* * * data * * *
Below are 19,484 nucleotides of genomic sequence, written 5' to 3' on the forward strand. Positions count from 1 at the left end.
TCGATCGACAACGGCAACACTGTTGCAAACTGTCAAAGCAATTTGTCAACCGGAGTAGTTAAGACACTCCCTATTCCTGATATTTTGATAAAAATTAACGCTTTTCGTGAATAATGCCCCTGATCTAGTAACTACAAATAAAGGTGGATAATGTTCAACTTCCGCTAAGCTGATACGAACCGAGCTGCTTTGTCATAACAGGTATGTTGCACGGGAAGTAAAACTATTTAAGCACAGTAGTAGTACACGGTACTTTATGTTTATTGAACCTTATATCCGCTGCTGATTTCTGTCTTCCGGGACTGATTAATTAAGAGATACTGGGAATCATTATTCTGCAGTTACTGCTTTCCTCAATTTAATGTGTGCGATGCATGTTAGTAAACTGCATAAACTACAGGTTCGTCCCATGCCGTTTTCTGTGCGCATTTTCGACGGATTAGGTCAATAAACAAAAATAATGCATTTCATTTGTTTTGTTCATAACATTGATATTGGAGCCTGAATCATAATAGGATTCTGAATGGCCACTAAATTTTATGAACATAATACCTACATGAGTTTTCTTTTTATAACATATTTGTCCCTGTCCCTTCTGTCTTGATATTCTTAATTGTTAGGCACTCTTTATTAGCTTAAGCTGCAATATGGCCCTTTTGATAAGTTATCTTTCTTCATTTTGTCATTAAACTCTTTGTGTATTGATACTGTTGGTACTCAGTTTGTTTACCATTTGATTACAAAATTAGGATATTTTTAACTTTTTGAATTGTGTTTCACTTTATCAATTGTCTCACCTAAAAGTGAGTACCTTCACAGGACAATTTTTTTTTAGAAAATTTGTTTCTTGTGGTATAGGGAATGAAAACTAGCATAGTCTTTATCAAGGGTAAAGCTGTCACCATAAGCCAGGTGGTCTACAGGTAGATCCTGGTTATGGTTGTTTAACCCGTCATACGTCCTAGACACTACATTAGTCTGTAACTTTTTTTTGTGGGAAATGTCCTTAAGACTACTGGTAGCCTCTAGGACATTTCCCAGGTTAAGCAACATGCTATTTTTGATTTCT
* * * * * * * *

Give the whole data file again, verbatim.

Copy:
Below are 19,484 nucleotides of genomic sequence, written 5' to 3' on the forward strand. Positions count from 1 at the left end.
TCGATCGACAACGGCAACACTGTTGCAAACTGTCAAAGCAATTTGTCAACCGGAGTAGTTAAGACACTCCCTATTCCTGATATTTTGATAAAAATTAACGCTTTTCGTGAATAATGCCCCTGATCTAGTAACTACAAATAAAGGTGGATAATGTTCAACTTCCGCTAAGCTGATACGAACCGAGCTGCTTTGTCATAACAGGTATGTTGCACGGGAAGTAAAACTATTTAAGCACAGTAGTAGTACACGGTACTTTATGTTTATTGAACCTTATATCCGCTGCTGATTTCTGTCTTCCGGGACTGATTAATTAAGAGATACTGGGAATCATTATTCTGCAGTTACTGCTTTCCTCAATTTAATGTGTGCGATGCATGTTAGTAAACTGCATAAACTACAGGTTCGTCCCATGCCGTTTTCTGTGCGCATTTTCGACGGATTAGGTCAATAAACAAAAATAATGCATTTCATTTGTTTTGTTCATAACATTGATATTGGAGCCTGAATCATAATAGGATTCTGAATGGCCACTAAATTTTATGAACATAATACCTACATGAGTTTTCTTTTTATAACATATTTGTCCCTGTCCCTTCTGTCTTGATATTCTTAATTGTTAGGCACTCTTTATTAGCTTAAGCTGCAATATGGCCCTTTTGATAAGTTATCTTTCTTCATTTTGTCATTAAACTCTTTGTGTATTGATACTGTTGGTACTCAGTTTGTTTACCATTTGATTACAAAATTAGGATATTTTTAACTTTTTGAATTGTGTTTCACTTTATCAATTGTCTCACCTAAAAGTGAGTACCTTCACAGGACAATTTTTTTTTAGAAAATTTGTTTCTTGTGGTATAGGGAATGAAAACTAGCATAGTCTTTATCAAGGGTAAAGCTGTCACCATAAGCCAGGTGGTCTACAGGTAGATCCTGGTTATGGTTGTTTAACCCGTCATACGTCCTAGACACTACATTAGTCTGTAACTTTTTTTTGTGGGAAATGTCCTTAAGACTACTGGTAGCCTCTAGGACATTTCCCAGGTTAAGCAACATGCTATTTTTGATTTCT